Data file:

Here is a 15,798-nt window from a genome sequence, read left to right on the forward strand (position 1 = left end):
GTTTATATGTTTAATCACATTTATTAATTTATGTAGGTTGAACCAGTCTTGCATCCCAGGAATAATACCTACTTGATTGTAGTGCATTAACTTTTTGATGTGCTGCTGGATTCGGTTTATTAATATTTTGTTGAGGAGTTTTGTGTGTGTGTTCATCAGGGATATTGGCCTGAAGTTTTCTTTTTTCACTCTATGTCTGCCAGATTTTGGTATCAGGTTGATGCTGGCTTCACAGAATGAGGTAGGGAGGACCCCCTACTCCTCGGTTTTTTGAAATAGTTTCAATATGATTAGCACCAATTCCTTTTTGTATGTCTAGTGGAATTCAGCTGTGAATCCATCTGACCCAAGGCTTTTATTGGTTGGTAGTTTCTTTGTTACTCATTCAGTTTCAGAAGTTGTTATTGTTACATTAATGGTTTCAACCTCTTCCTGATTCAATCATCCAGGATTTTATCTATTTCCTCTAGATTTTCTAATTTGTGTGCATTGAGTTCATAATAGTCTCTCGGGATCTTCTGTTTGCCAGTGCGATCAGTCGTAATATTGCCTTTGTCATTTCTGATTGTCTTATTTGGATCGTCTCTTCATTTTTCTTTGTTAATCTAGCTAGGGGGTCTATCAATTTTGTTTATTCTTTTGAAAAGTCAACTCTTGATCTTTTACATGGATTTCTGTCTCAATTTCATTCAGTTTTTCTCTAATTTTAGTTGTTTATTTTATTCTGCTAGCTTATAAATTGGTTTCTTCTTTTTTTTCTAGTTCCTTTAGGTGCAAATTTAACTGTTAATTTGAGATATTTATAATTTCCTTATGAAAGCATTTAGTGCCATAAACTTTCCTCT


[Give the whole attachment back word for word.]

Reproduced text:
Here is a 15,798-nt window from a genome sequence, read left to right on the forward strand (position 1 = left end):
GTTTATATGTTTAATCACATTTATTAATTTATGTAGGTTGAACCAGTCTTGCATCCCAGGAATAATACCTACTTGATTGTAGTGCATTAACTTTTTGATGTGCTGCTGGATTCGGTTTATTAATATTTTGTTGAGGAGTTTTGTGTGTGTGTTCATCAGGGATATTGGCCTGAAGTTTTCTTTTTTCACTCTATGTCTGCCAGATTTTGGTATCAGGTTGATGCTGGCTTCACAGAATGAGGTAGGGAGGACCCCCTACTCCTCGGTTTTTTGAAATAGTTTCAATATGATTAGCACCAATTCCTTTTTGTATGTCTAGTGGAATTCAGCTGTGAATCCATCTGACCCAAGGCTTTTATTGGTTGGTAGTTTCTTTGTTACTCATTCAGTTTCAGAAGTTGTTATTGTTACATTAATGGTTTCAACCTCTTCCTGATTCAATCATCCAGGATTTTATCTATTTCCTCTAGATTTTCTAATTTGTGTGCATTGAGTTCATAATAGTCTCTCGGGATCTTCTGTTTGCCAGTGCGATCAGTCGTAATATTGCCTTTGTCATTTCTGATTGTCTTATTTGGATCGTCTCTTCATTTTTCTTTGTTAATCTAGCTAGGGGGTCTATCAATTTTGTTTATTCTTTTGAAAAGTCAACTCTTGATCTTTTACATGGATTTCTGTCTCAATTTCATTCAGTTTTTCTCTAATTTTAGTTGTTTATTTTATTCTGCTAGCTTATAAATTGGTTTCTTCTTTTTTTTCTAGTTCCTTTAGGTGCAAATTTAACTGTTAATTTGAGATATTTATAATTTCCTTATGAAAGCATTTAGTGCCATAAACTTTCCTCT